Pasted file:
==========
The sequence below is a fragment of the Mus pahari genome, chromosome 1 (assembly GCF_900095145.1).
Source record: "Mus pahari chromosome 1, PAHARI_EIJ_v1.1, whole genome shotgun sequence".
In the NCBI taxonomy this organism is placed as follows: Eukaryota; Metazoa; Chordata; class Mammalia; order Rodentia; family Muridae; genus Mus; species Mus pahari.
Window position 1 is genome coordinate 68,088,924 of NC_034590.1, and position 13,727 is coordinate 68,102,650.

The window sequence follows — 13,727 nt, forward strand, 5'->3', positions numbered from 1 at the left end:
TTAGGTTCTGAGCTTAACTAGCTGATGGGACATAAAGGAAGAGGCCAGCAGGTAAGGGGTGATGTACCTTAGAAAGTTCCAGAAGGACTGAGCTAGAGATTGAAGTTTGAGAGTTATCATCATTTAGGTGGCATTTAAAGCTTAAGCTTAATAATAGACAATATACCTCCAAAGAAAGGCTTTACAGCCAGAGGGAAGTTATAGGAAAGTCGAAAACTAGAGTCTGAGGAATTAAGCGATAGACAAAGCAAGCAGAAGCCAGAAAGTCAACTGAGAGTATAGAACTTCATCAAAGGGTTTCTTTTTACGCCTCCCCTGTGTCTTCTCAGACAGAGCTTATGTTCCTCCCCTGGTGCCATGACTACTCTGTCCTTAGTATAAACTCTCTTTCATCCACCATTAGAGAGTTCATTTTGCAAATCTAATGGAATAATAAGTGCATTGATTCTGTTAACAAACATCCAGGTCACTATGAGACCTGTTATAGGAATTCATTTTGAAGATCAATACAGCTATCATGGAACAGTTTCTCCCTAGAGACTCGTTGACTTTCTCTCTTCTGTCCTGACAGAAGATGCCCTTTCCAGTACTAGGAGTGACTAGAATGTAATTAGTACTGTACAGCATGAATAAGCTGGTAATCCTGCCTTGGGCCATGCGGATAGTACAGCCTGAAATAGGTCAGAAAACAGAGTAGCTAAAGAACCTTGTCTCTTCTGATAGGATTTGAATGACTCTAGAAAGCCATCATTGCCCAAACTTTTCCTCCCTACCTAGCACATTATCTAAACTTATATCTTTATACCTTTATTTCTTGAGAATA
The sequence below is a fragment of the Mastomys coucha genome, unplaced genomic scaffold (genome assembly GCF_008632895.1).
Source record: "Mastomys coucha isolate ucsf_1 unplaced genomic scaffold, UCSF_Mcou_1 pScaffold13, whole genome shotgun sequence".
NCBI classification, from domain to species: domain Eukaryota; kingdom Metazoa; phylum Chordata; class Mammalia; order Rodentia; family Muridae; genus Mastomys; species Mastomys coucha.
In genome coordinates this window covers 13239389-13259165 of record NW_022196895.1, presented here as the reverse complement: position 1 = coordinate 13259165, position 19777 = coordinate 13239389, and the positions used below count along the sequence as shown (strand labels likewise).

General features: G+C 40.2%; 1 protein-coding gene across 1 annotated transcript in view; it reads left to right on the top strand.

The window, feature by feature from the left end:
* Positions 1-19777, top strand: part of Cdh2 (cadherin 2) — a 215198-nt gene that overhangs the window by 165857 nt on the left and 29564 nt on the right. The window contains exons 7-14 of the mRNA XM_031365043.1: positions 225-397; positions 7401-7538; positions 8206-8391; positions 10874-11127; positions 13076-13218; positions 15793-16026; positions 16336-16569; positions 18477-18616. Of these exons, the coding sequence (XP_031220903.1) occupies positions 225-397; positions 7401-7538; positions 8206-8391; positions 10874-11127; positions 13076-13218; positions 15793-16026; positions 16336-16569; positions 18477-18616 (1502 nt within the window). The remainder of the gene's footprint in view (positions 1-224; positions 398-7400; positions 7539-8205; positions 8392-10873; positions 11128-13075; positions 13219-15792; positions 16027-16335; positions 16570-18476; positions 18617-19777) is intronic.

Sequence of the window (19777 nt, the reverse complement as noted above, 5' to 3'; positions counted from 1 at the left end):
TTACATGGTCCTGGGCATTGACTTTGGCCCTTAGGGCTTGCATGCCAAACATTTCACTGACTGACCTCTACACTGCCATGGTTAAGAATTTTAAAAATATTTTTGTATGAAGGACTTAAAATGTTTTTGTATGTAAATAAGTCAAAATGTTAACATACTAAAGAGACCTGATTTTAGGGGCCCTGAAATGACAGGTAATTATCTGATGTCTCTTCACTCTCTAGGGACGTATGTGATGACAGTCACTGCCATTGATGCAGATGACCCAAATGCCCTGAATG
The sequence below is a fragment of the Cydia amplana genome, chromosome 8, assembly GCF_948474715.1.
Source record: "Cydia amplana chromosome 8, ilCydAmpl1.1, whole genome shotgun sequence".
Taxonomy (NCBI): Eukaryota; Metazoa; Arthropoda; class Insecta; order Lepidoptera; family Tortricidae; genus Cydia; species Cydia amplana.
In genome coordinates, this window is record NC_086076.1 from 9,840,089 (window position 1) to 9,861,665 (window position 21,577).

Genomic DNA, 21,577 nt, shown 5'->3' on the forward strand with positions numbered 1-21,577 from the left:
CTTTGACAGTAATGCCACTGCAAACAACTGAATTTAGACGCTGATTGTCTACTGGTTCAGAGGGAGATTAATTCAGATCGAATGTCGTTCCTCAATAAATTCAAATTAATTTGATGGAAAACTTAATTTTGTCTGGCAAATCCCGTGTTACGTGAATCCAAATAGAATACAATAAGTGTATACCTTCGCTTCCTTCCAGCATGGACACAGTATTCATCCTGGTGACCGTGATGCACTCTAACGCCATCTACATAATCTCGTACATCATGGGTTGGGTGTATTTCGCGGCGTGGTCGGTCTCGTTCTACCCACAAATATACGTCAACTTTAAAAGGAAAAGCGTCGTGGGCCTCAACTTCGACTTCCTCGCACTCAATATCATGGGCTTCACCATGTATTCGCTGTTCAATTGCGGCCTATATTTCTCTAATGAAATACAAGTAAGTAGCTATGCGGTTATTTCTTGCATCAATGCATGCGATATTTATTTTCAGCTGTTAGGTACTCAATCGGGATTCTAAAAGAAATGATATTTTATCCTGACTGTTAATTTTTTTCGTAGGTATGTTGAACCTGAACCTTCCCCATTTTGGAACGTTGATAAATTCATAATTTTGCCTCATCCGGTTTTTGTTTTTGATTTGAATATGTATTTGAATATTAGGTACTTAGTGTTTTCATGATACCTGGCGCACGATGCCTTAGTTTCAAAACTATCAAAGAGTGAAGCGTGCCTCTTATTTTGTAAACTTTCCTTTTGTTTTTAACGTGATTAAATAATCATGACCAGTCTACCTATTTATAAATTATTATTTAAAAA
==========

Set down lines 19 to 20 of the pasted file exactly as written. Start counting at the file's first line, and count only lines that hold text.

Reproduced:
In genome coordinates, this window is record NC_086076.1 from 9,840,089 (window position 1) to 9,861,665 (window position 21,577).

Genomic DNA, 21,577 nt, shown 5'->3' on the forward strand with positions numbered 1-21,577 from the left: